Kardamili: Viros Gorge, Likaki, Tseria – looking back to the see the future

I did another longish walk today, about 20 kms, once again up to the village of Tseria but via a different route.  Much, though not all, of the route was new to me but the over-riding impression of the day was to do with perception of time.  This was not only to do with the book I’m reading  (‘Time Warped: unlocking the mysteries of time perception’ by Claudia Hammond)which has got me thinking but also a ‘chance’ conversation with a Manchester couple in the ‘Gorge Hotel’ taverna.

Snide aside here: there is a much higher probability of a conversation with someone from the North of England than anyone from the Saarfeast of England who generally regard anyone they haven’t been formally introduced to as not worth passing the time of day with.  Apart from which they often caint toke propa or have their mouths stuffed with bankers bonuses and so are difficult to understand.  Snide aside finished.  I generalise for effect, they aren’t all like that.

I set out up the bed of Viros Gorge again with the intention of going back to the Likaki monastery and then following the footpath from there up to the rim of the gorge.  I had failed to find it when I was coming down and was working on the principle that if you can’t find a path from one end, try it in the other direction.

The elegant cairn on the bed of the gorge which marks the point where the footpath to Likaki goes off

It worked a treat.  The path was clear, if a little overgrown in places by maqui.  Reaching the top I was surprised how close I had been to finding it originally.

But the overwhelming thought as I headed upwards was that this was an ancient pathway which must have been trodden for centuries. It linked the Likaki monastery with the village of Kalines on the rim of the gorge.  And the theme of Greece’s long history persisted through the rest of the day.

I wound my way up connecting paths to Pedino and then to Tseria where  I had a bottled juice in the local, very laid-back, kafeneion. My guess was that it hadn’t changed since before WW2.  As I walked back through the village towards the path leading down once again into the Viros Gorge I passed the village church which had a number of ‘picture stones’ set into it.  The present church structure and the stones dated back to 1826 though it would not be surprising if there had been an earlier church on the same spot.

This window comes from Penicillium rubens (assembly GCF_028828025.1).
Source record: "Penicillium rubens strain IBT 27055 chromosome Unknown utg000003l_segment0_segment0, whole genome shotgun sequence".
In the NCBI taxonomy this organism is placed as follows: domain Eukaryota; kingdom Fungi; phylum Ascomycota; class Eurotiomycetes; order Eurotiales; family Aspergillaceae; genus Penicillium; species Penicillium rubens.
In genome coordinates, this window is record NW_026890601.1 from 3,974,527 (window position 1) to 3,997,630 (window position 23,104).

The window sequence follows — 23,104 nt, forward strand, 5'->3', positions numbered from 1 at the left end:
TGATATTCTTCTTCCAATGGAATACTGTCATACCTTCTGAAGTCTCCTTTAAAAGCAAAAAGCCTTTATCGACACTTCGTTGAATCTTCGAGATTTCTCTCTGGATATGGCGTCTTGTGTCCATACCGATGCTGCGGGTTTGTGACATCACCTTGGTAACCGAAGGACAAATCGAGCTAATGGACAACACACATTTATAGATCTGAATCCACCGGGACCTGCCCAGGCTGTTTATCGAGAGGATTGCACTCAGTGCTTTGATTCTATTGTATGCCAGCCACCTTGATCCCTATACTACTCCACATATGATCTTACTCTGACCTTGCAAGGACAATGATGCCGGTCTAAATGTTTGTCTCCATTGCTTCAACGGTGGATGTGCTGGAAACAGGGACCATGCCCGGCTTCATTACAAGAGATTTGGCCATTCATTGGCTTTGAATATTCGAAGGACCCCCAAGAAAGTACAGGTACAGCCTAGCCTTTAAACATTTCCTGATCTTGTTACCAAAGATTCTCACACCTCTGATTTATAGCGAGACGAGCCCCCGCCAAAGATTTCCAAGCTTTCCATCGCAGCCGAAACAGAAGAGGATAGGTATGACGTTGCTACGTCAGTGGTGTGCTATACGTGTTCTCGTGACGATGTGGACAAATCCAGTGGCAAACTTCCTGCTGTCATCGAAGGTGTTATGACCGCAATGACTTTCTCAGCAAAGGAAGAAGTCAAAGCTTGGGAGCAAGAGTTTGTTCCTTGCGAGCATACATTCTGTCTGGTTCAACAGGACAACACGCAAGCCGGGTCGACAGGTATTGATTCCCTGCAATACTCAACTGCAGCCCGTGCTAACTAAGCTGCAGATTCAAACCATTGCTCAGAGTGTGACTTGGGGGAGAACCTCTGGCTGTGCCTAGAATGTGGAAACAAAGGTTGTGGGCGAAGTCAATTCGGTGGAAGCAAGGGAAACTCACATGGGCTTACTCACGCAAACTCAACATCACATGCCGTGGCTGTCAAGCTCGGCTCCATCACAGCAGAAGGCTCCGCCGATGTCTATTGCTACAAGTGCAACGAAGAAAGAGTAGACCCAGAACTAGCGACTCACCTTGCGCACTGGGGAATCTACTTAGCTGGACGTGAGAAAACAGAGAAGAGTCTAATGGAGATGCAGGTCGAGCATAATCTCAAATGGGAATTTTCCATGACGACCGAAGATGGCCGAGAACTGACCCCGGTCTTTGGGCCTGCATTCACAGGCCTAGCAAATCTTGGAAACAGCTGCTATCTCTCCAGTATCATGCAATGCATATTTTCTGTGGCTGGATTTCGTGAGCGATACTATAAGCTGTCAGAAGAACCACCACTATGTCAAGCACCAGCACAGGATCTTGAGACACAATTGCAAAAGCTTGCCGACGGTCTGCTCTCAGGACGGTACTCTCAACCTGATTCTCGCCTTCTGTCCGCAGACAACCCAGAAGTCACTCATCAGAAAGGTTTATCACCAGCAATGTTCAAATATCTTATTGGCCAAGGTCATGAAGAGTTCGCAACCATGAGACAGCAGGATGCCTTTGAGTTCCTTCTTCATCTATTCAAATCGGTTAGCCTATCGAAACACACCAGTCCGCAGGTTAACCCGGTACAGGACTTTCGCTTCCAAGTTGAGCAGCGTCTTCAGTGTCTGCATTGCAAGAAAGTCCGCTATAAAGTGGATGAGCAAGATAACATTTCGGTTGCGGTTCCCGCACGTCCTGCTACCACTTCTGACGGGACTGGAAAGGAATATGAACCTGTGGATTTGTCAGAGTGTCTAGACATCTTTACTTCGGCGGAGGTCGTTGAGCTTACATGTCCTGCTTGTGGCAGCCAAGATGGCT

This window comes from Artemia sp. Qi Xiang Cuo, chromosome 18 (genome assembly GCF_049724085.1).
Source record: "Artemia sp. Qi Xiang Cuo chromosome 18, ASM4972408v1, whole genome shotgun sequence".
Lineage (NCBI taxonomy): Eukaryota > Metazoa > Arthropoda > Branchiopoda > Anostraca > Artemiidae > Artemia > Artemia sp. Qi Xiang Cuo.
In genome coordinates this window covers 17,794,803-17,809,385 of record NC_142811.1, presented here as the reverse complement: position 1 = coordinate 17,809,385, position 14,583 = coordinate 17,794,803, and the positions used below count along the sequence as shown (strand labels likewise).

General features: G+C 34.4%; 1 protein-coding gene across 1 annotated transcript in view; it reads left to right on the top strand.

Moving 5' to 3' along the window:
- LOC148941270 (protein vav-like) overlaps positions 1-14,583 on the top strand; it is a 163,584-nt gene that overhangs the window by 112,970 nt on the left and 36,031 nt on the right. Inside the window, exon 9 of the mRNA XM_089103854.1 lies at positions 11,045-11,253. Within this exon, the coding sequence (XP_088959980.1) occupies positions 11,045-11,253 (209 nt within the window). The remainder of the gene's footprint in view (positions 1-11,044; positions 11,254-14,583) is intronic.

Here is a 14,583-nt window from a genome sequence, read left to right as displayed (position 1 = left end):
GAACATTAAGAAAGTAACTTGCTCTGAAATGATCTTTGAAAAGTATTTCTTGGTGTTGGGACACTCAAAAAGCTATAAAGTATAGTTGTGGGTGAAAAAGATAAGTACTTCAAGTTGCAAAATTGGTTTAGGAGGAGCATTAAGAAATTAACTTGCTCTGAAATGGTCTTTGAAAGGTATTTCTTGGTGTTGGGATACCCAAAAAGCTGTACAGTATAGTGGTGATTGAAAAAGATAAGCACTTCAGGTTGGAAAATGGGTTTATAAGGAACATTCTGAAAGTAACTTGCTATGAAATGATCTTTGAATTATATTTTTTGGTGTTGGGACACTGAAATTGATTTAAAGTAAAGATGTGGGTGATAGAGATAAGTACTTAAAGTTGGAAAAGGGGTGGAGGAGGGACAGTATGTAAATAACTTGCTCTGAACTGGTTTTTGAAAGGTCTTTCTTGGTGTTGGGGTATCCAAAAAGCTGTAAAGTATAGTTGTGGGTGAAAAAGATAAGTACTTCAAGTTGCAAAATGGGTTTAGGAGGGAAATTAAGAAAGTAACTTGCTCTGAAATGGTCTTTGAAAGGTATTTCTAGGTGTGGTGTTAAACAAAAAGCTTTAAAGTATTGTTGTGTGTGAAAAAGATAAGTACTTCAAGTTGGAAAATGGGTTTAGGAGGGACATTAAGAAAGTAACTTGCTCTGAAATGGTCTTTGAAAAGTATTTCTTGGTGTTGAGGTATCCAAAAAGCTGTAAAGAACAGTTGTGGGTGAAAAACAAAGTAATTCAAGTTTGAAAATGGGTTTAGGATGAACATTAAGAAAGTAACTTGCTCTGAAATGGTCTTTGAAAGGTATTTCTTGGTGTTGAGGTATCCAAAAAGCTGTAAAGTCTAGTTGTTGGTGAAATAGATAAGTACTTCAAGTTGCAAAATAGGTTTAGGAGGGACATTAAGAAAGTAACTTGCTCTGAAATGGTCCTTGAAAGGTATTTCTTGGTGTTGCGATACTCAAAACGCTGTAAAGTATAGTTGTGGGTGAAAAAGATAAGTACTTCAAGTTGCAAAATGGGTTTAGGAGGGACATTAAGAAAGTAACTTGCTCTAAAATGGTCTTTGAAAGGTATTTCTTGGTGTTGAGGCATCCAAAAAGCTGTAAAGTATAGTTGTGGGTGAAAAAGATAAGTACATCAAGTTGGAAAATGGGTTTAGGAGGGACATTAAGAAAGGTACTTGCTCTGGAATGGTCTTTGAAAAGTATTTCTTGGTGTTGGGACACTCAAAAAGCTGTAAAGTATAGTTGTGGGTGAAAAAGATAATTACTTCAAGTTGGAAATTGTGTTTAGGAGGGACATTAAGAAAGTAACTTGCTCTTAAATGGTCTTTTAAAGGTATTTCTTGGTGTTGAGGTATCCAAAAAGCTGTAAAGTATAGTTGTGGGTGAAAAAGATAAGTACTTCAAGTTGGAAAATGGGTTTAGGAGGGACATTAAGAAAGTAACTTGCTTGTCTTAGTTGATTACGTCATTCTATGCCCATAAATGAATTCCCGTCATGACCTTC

High up on the bell tower

Just can’t fathom the symbolism of some of the carvings. An angel with a gremlin in the belly?

The symbolism of the carving over the main door is somewhat clearer

This one dates the current church structure

Greek dancing?

The path down to the bed of the gorge is brilliant.  Again it must be centuries old and is still an intact stone-built kalderimi zigzagging  down about 350 metres to the bed of the gorge.

The stone-paved path zigzags steeply down to the bed of teh gorge hundreds of feet below

I had to hang over the edge of the path to take this photo. Still no idea what the creature is. Some kind of dragonfly?

From there and a climb up to the taverna in the ‘Gorge Hotel’ in Kolibetseika on the rim of the gorge.  This was the third time I have walked to it and the view from the terrace is still breathtaking.  I fell into conversation with the only other customers there, a couple from Manchester.  We agreed that the view would difficult to beat, how pleasant it is to have the warmth and the sunshine, and agreed also that the sense of history which is everywhere in Greece is one of things which makes the country special.

Which brings me back to the main theme and the Claudia Hammond book.  She concludes the 5th chapter with the view that: our concept of the future is tied up closely with our perception of the past”  and makes a convincing case in support of the thesis.  She also quotes Churchill as saying: “The longer you can look back, the further you can look forward”.

Hammond applies this concept at the personal level but I can’t help thinking that it also applies culturally as well.  Despite all its failings the ‘Old World’, Europe, has got ‘history’ in spades over the ‘New World’, the ex-colonies which are now part of ‘Western Culture’.  Without exception that I can think of the ‘New World’ countries have almost completely destroyed previous cultures.  And in Europe nowhere has more sense of history than Greece.  It’s everywhere: in the ancient monasteries; ancient settlements; old pathways; as well as the vast amount of extant remains going back beyond the Christian era.  And there is a cultural connectedness to that sense of history.  So if Hammond and Churchill are right, there should also be an ability to see further into the future.

I certainly hope so.  It will be needed.

The walk back down to Kardamili from the Faraggi (Gorge) Hotel was once again a pleasure and I had to discipline myself to not keep stopping to take photos.  The route I chose back down was the one which I had worked out would give views down to the Likaki monastery near the bed of the gorge.  It did.  And that closed the circle.

The church next to the Faraggia Hotel/taverna. The mountain Profitis Ilias in the background.

Zooming in on Profitis Ilias: the patches of snow are still there

Looking down to Likaki momastery

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